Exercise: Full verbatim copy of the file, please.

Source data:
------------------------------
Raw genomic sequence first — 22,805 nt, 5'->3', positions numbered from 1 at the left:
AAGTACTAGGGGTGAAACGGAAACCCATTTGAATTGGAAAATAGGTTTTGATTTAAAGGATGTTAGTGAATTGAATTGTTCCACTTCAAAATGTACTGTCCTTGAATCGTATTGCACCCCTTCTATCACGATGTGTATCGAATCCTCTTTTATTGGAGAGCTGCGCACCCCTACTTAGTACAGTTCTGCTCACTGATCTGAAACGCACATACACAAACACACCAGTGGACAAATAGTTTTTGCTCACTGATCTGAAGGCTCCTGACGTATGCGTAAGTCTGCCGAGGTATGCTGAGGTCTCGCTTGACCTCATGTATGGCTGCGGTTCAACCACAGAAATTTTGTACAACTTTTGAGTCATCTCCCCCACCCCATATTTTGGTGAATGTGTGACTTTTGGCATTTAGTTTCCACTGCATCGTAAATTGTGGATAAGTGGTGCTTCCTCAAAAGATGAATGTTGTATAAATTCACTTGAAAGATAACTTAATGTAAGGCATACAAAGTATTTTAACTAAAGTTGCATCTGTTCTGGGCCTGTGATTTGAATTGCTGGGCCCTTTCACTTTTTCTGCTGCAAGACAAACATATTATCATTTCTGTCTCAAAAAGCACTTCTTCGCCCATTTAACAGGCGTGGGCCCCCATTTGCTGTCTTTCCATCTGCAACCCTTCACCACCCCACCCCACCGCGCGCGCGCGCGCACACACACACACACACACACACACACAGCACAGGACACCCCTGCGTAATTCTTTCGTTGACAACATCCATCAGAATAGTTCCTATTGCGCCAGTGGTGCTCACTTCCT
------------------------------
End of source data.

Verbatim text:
Raw genomic sequence first — 22,805 nt, 5'->3', positions numbered from 1 at the left:
AAGTACTAGGGGTGAAACGGAAACCCATTTGAATTGGAAAATAGGTTTTGATTTAAAGGATGTTAGTGAATTGAATTGTTCCACTTCAAAATGTACTGTCCTTGAATCGTATTGCACCCCTTCTATCACGATGTGTATCGAATCCTCTTTTATTGGAGAGCTGCGCACCCCTACTTAGTACAGTTCTGCTCACTGATCTGAAACGCACATACACAAACACACCAGTGGACAAATAGTTTTTGCTCACTGATCTGAAGGCTCCTGACGTATGCGTAAGTCTGCCGAGGTATGCTGAGGTCTCGCTTGACCTCATGTATGGCTGCGGTTCAACCACAGAAATTTTGTACAACTTTTGAGTCATCTCCCCCACCCCATATTTTGGTGAATGTGTGACTTTTGGCATTTAGTTTCCACTGCATCGTAAATTGTGGATAAGTGGTGCTTCCTCAAAAGATGAATGTTGTATAAATTCACTTGAAAGATAACTTAATGTAAGGCATACAAAGTATTTTAACTAAAGTTGCATCTGTTCTGGGCCTGTGATTTGAATTGCTGGGCCCTTTCACTTTTTCTGCTGCAAGACAAACATATTATCATTTCTGTCTCAAAAAGCACTTCTTCGCCCATTTAACAGGCGTGGGCCCCCATTTGCTGTCTTTCCATCTGCAACCCTTCACCACCCCACCCCACCGCGCGCGCGCGCGCACACACACACACACACACACACACACAGCACAGGACACCCCTGCGTAATTCTTTCGTTGACAACATCCATCAGAATAGTTCCTATTGCGCCAGTGGTGCTCACTTCCT